HSC Technology Group in The Source SATURDAY


HSC Technology Group’s CEO Graham Russell featured in The Source Saturday discussing how technology will play a key role in helping the aged care sector evolve, and enabling providers to stay competitive and retain their residents.

Read the full article below published by The Source Saturday last 6th August 2022.

Contact HSC Technology Group today on 1300 889 838 to see how smart sensor technology can help your business.

Tech the ageing enabler

By Lauren Broomham

Technology will play a key role in helping providers retain their customers throughout the ageing journey and stay competitive as new retirement housing options emerge.

With residential developers increasingly looking to technology to target older downsizers, the use of sensor and other smart technology should be standard across retirement living and aged care, according to Graham Russell, the CEO of the ASX-listed HSC Technology Group.

HSC was founded in 2012 with the aim of helping aged care businesses improve outcomes for their residents and their occupancy.

A study that the group conducted in partnership with the CSIRO found 60% of older people left their homes because their children forced them to make the choice, 30% after a fall and 10% due to safety concerns such as leaving a stove on.

“We wanted to work on the first problem by providing the children with visibility of their parents’ activities of daily living, so they had comfort that mum or dad was all right living by themselves,” said Graham.

Today, HSC has over 13,000 clients across the residential care and home care space using its Talius Smart Care Platform of remote sensors to monitor their customers and provide real-time reporting to carers and families.

“You think about restaurants, retail stores, service stations, agriculture – they all use sensors to gather information about what is happening in their business,” said Graham.

“In residential care, the only piece of data that they currently rely on is the nurse call button and in home care they don’t have any visibility at all around the clients’ needs or requirements.” 

Technology key to retaining ageing customers.

Looking ahead, however, Graham says that adopting technology solutions will be key not only to attracting staff and meeting compliance requirements, but also ensuring that customers stay with providers for longer.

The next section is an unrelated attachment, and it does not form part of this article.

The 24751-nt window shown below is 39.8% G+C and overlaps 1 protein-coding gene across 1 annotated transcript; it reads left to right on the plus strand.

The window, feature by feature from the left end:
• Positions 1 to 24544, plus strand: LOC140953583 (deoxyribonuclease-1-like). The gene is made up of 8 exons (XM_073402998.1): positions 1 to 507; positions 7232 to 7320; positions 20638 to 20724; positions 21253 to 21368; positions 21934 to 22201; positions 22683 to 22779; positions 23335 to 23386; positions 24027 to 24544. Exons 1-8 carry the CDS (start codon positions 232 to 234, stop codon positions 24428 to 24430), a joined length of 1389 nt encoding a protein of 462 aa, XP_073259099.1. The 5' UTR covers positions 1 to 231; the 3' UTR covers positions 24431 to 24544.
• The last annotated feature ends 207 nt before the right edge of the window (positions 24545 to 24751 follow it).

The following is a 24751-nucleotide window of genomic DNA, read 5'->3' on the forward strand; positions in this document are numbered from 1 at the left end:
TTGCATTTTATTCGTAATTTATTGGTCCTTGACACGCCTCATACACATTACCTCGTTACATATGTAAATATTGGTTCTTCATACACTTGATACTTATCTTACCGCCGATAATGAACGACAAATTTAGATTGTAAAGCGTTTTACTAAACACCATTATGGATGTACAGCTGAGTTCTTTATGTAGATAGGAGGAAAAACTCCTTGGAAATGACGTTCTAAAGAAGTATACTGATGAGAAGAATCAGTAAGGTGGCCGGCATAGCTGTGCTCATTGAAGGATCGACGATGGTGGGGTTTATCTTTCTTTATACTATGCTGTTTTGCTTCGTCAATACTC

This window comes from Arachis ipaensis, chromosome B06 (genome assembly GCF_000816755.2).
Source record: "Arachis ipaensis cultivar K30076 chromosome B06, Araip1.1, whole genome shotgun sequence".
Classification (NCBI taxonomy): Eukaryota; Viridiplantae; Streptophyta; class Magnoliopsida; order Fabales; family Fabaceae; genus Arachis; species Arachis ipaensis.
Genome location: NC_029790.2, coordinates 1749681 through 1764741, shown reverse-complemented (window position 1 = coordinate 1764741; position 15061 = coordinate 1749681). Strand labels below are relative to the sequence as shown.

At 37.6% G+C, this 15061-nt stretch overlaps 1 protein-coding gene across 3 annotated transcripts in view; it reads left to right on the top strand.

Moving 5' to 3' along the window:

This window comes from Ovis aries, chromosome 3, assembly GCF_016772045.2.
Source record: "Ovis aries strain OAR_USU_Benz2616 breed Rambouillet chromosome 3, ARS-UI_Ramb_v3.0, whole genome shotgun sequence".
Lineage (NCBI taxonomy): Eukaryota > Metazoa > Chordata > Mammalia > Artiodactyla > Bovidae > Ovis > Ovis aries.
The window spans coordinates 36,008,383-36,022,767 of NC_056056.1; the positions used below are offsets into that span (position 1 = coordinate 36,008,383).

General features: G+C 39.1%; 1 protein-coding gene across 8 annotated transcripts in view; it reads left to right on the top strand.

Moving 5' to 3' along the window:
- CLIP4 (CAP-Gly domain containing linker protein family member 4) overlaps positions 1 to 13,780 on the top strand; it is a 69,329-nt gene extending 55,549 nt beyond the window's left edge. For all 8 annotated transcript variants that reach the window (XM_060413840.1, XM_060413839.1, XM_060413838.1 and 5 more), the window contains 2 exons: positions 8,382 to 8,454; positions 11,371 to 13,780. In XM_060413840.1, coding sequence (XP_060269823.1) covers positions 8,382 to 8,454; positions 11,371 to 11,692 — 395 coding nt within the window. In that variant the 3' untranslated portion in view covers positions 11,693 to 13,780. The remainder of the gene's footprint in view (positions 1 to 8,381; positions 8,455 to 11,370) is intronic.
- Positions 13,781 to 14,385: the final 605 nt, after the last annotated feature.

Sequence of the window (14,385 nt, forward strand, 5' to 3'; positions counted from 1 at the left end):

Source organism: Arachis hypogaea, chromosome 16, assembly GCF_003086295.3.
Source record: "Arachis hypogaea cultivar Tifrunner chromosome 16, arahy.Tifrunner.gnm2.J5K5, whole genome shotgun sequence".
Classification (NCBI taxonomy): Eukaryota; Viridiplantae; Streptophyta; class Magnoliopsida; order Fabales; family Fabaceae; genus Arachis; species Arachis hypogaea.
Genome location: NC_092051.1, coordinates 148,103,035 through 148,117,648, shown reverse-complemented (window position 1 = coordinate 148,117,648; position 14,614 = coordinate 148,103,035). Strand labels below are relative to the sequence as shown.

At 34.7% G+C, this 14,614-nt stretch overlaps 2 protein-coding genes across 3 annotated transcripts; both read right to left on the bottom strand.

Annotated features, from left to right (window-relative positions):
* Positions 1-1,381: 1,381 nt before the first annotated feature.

“New retirement communities will be about having a platform in place that allows that person to age in place as long as possible, and sell a perception of care and visibility,” said Graham.

He points out that falls are Australia’s largest contributor to hospitalised injuries and a leading cause of injury deaths and says this is why assistive
technology is so important in communities to empower providers to deliver care.

If that individual is a resident living in a retirement village – and is forced to move into residential care as a result – they lose their independence – and the operator loses their customer.

But this problem can be solved easily – and inexpensively – with sensor technology, says Graham.

“We have designed our technology in a way that it is one hub that simply plugs into a power point or operates using Wi-Fi. Our base kit starts from $390 and once the hub is in place, you can take it all the way through to full data analytics and predictive care.”

“This is the real next generation.”

Improving communication – and making the village manager’s job easier

Their platform is so simple that many of their clients opt to install it themselves and brand it as part of their assisted technology.

Retirement village operators – which make up about 50% of their client base – typically utilise HSC’s range of emergency response systems – which includes a voice-activated alert that enables residents to simply call out for help without wearing a pendant.

The technology is also proving to be an important communication tool with residents.

“We have a IPTV solution for older people that is aimed at providing a social isolation and telehealth solution and a communication pathway for the village as well as apps that can connect residents with their families and GP,” said Graham.

“This can help to minimise the time spent by village managers printing out information and delivering it to residents and improve residents’ relationships with the village and the community.”

Operators need to be willing to adapt and change

But with retirement living increasingly offering home care and higher-level aged care services, Graham sees that operators will need to be flexible and willing to build in further technology solutions as their residents age.

“Our technology is a journey product. Customers may begin by using the emergency response, but then need some extra safety measures installed to support them at home.”

The other important element for operators to consider is that the adult children – not the care recipient or village resident – are the real client.

“My research and feedback is that 80% of the time, the decision-maker is the children.”

He uses the example of an operator with a retirement village resident who left her gas stove turned on.

“The family wanted to move her into residential care, but the operator offered to install a gas sensor via the Talius system. So, if she left the stove on again, it would then beep to remind her to turn it off, and if she didn’t, it would trigger an emergency response. That gave the children comfort
to keep her living at home for another nine months.”

“There will come a time when residents may need to move – but what we want to do is enable them to live independently as long as possible.”